Friday, April 09, 2010

Please Don't Eat the Daisies

More and more, researchers say that a child's personality is formed by early influences. Once, I asked hubby why he is so organized, and he mentioned that his grandmother, who was the most influential person in his early life, made him put up anything he finished playing with, so he is ultra-organized.

My early life was also ruled by the elderly. Initially, mom had a lady come stay with me in our home; when she gave up the job (too old to deal with a toddler) my dad took me to my great-aunt's house, which was in Redstone. There, I learned to read and write. In addition to reading with me, Aunt Stella had me copy the labels of the jars in her pantry. Actually, when I began school, I thought it largely a waste of time; I'd been there and done that. Just before I began formal schooling, my paternal grandparents took over my childcare, and from them I remember stories. Lots and lots of them. Really, I should write them down, although I am several decades away from being able to check them for accuracy. I should stop letting that hold me back, and I should record some of them, to pass along. I am quite certain that my love of story-telling goes back the early years.

When I write a suspense yarn, as I did with The Gift Horse, or science fiction, as I did with Trinity on Tylos, I look to favorite examples. Someone said that mankind learns at the school of example; it is true. When I write that memoir, I could look at any number of examples, but as a teenager, I read Jean Kerr's collection of humorous essays, Please Don't Eat the Daisies, which remains one of my all time favorite reads. While it was published one year after my birth, and seemed a bit dated when I first read it, the struggles of a mom balancing work and motherhood are timeless. These tales of the Kerrs rearing their six kids are incredibly funny at times. The title comes from the instructions that parents give children. Try as we might to anticipate what the little darlings might do, we really can't predict what they'll get into next. So, when the daisies in the table centerpiece disappear into the mouth of a child, Kerr says she'll will know to say, "Please don't eat the daisies."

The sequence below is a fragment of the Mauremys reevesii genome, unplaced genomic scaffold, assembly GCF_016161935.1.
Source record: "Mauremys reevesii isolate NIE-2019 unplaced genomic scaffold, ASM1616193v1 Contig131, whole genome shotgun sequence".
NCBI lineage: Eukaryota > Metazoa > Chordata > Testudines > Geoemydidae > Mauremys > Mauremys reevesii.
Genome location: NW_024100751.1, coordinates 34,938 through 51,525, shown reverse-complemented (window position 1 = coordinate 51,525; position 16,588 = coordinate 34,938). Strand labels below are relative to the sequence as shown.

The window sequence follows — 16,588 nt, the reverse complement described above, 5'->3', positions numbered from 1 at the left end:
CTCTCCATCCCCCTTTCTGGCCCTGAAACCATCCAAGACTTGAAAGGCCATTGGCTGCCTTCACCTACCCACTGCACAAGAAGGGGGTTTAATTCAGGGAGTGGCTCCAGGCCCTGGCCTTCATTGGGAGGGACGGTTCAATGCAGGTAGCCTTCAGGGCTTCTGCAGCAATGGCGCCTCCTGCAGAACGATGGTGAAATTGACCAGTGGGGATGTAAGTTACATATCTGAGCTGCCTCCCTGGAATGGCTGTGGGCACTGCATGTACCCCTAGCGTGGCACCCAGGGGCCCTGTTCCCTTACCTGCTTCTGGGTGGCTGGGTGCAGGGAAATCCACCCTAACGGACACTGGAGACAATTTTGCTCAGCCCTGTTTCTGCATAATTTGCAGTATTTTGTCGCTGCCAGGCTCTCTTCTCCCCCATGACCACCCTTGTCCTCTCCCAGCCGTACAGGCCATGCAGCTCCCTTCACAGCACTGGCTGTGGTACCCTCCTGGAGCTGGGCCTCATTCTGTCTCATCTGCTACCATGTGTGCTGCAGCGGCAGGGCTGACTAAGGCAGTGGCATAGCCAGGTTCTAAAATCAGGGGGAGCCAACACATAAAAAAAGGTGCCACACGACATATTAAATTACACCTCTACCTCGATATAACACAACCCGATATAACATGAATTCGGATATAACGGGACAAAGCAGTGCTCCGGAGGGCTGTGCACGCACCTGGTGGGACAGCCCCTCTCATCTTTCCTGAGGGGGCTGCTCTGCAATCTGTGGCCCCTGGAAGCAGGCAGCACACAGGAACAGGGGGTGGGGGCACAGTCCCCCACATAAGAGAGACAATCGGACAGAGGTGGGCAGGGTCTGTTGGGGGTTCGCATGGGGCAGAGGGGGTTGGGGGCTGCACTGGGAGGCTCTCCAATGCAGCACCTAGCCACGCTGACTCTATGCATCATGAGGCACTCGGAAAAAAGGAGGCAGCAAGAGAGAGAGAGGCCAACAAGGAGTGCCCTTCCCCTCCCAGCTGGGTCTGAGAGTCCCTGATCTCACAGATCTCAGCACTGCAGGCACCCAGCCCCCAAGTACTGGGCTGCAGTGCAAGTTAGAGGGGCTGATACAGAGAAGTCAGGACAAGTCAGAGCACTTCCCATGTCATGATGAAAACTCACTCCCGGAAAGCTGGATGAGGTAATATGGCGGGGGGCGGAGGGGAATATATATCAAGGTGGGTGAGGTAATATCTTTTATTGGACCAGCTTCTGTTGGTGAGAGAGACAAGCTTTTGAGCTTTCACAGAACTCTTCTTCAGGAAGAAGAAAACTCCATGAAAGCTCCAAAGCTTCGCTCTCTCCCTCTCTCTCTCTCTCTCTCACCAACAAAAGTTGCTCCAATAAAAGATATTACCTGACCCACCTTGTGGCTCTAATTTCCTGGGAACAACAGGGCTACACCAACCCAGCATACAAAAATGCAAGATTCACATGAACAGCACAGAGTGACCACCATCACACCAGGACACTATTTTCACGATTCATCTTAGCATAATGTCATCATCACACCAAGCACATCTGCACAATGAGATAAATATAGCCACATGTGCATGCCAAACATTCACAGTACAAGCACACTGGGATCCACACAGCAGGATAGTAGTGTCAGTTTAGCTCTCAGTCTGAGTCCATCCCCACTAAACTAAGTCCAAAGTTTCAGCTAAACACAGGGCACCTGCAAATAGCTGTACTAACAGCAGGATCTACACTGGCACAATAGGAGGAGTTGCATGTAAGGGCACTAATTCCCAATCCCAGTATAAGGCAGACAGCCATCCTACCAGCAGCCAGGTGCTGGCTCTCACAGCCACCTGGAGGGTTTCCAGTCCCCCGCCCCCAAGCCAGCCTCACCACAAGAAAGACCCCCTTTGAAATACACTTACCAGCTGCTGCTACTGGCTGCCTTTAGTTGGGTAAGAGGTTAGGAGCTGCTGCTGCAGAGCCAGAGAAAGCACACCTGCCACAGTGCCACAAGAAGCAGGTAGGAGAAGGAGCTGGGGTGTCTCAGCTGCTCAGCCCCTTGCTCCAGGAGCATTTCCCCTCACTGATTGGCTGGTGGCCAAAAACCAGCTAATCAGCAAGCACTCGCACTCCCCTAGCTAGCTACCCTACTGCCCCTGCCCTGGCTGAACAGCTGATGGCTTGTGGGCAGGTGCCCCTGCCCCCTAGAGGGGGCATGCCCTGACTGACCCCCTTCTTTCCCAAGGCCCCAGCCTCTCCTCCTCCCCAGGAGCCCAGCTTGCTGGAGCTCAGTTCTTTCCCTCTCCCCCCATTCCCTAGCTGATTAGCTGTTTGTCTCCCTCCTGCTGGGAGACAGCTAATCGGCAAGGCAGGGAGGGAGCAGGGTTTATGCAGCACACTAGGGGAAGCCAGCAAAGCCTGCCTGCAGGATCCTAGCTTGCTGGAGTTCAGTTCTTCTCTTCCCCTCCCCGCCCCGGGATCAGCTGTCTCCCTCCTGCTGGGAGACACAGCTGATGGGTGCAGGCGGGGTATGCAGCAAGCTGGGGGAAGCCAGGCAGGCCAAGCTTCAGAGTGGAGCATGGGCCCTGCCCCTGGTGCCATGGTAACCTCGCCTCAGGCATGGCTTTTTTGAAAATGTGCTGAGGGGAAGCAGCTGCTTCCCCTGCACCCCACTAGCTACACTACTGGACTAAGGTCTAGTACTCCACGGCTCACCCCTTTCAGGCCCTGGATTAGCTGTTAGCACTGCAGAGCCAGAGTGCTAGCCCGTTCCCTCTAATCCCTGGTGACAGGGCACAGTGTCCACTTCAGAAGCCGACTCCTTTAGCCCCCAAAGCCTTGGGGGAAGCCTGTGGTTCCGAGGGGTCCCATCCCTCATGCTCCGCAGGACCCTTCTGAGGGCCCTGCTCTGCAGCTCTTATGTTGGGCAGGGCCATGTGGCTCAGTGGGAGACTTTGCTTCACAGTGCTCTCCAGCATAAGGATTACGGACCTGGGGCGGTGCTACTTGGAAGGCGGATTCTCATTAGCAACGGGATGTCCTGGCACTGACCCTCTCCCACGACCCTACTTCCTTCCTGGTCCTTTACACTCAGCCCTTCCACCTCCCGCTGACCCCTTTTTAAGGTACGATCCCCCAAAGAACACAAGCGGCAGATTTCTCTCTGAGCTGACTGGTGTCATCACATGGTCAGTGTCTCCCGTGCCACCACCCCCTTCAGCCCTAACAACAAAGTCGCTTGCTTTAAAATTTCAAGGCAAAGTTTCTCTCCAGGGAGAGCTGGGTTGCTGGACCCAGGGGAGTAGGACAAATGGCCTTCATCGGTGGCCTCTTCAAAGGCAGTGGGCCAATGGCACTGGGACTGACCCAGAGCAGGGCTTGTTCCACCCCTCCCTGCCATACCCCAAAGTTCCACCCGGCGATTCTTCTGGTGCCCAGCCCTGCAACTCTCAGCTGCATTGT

Just the chapter titles can evoke a smile. One of my favorites is "Aunt Jean's Marshmellow Fudge Diet." Nowadays, deriding fatties is the last acceptable form of prejudice, but Kerr's take on the matter is more balanced. I remember an illustration of a guy, looking longingly at his plump and smiling bride's picture, while a thin and irate woman stands waiting to chide him for some unknown failing. Kerr's take on it is "She's as big as a house, but he's crazy about her!" Sometimes fat and happy is better than thin and crabby. And there's her observation that if you are still wearing maternity clothes when the child begins school, maybe it is time to take off a few pounds. Obviously, Kerr doesn't deem extra weight to be of paramount importance, and I don't think the word "obesity" appears in the entire chapter.

Another favorite section is "Operation, Operation" wherein Ms. Kerr observes, "One of the most difficult things to contend with in a hospital is that assumption on the part of the staff that because you have lost your gall bladder you have also lost your mind." Or my personal favorite quote, "If you feel terrible, look terrrible." In fact, I am terribly good at that.

In one of the essays on child rearing, Kerr relates that when her sons kept climbing out of their upstairs bedroom windows, the parents decided to have chain link fencing nailed over the windows. I just love her observation about the new addition to the house, "It gives the place a nice, institutional look." Kinda reminds me of the miles of new, black, chainlink fencing they've installed all around the local schools to keep the yard apes under control. Every time I drive by, I recall the phrase, "a nice, institutional look."

Although there was a movie version of Please Don't Eat the Daisies, and a television show based on the movie, neither of them capture Kerr's sharp, witty prose. The book is long out of print, but used copies are out there, and finding one is worth the search.

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